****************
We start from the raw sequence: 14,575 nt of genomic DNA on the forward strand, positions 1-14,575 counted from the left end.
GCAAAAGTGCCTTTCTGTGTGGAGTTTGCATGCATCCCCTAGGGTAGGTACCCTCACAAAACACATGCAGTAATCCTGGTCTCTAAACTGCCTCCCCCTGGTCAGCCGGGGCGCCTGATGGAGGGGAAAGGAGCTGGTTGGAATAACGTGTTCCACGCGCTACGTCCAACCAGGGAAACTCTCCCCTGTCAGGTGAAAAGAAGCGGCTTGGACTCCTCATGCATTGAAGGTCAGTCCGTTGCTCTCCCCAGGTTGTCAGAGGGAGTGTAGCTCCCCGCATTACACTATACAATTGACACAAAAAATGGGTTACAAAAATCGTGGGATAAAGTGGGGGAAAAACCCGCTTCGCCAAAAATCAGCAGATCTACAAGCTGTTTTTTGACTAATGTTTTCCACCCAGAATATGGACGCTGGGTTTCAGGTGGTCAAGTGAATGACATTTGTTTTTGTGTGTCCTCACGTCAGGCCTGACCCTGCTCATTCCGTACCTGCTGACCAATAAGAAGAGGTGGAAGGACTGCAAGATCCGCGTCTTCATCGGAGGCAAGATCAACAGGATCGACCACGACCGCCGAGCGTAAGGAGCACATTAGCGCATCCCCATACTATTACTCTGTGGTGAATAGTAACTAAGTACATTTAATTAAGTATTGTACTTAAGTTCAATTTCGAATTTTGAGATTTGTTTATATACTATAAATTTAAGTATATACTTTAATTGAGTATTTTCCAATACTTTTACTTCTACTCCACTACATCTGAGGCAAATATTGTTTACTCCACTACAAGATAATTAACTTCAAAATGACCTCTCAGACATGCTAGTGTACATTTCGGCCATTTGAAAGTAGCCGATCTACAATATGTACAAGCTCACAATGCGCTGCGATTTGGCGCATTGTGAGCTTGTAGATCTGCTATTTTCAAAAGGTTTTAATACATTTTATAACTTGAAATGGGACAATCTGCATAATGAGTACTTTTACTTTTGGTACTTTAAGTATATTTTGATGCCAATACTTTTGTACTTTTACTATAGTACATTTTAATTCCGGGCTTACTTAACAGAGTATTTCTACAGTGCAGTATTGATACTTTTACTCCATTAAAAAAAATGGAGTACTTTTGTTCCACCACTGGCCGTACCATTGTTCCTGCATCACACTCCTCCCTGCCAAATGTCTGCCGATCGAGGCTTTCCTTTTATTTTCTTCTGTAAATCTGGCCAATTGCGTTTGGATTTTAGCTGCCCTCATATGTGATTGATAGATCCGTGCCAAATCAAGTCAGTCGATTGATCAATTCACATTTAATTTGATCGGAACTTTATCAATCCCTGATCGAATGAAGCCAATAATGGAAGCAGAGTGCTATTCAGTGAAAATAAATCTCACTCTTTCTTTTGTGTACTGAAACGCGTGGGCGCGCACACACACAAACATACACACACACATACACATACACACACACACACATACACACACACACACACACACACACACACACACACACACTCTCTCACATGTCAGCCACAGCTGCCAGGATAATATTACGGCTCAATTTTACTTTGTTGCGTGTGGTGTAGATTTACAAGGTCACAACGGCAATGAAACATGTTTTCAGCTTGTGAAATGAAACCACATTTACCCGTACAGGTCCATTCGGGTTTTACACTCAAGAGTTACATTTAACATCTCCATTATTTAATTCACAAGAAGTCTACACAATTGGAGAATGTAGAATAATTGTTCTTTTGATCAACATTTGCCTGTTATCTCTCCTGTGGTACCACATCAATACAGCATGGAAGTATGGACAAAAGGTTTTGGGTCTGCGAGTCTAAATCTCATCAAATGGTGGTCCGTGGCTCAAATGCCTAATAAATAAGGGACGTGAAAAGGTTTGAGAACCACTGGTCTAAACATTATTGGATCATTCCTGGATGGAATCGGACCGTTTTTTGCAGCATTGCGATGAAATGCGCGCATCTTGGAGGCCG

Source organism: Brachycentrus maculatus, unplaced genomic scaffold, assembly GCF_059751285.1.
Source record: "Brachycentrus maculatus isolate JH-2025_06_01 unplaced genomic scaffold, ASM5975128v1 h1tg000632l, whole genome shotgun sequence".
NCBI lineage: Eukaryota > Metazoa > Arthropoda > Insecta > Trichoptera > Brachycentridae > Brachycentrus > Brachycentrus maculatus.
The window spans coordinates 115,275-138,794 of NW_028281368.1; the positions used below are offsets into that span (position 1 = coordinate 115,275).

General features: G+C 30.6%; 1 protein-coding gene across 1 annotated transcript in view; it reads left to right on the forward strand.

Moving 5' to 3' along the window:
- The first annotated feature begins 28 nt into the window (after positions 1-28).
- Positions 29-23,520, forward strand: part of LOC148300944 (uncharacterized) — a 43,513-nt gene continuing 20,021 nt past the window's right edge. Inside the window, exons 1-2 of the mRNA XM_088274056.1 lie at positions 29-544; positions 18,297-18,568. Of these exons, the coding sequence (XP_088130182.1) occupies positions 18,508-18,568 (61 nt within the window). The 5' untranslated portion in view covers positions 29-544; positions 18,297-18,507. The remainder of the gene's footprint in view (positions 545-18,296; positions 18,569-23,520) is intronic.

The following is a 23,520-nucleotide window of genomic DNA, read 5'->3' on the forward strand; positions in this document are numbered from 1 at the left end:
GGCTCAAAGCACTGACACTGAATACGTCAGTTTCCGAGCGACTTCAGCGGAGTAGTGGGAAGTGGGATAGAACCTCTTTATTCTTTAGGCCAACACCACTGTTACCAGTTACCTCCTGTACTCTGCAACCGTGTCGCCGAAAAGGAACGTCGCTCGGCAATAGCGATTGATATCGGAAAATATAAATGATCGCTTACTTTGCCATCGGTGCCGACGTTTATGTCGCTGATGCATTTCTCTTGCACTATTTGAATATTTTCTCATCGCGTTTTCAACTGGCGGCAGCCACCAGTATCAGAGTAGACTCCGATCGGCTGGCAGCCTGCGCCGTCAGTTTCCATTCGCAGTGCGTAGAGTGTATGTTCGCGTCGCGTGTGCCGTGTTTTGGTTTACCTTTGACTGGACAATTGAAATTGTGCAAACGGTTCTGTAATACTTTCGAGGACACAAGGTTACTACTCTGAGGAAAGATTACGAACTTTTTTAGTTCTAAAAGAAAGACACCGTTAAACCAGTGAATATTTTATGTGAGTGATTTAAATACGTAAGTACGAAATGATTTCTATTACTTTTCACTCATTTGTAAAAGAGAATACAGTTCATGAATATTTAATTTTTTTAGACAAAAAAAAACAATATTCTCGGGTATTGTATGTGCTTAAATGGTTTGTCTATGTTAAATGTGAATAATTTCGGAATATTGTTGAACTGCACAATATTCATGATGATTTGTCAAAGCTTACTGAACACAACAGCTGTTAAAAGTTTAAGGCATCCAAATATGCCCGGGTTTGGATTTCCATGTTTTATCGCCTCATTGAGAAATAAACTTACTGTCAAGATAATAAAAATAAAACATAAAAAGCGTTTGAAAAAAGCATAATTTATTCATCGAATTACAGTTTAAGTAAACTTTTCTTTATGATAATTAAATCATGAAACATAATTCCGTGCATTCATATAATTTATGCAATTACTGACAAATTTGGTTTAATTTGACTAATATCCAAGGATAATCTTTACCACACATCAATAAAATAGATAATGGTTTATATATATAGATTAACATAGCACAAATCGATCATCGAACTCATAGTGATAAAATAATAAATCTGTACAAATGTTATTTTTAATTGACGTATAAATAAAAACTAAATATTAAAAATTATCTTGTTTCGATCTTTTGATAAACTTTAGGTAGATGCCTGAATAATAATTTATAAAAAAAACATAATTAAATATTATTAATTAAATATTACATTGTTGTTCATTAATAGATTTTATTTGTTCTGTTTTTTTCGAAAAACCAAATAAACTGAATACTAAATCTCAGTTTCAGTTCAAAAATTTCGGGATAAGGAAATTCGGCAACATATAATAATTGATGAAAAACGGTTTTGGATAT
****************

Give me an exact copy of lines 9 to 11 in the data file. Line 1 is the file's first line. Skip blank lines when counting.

- The first annotated feature begins 28 nt into the window (after positions 1-28).
- Positions 29-23,520, forward strand: part of LOC148300944 (uncharacterized) — a 43,513-nt gene continuing 20,021 nt past the window's right edge. Inside the window, exons 1-2 of the mRNA XM_088274056.1 lie at positions 29-544; positions 18,297-18,568. Of these exons, the coding sequence (XP_088130182.1) occupies positions 18,508-18,568 (61 nt within the window). The 5' untranslated portion in view covers positions 29-544; positions 18,297-18,507. The remainder of the gene's footprint in view (positions 545-18,296; positions 18,569-23,520) is intronic.

The following is a 23,520-nucleotide window of genomic DNA, read 5'->3' on the forward strand; positions in this document are numbered from 1 at the left end: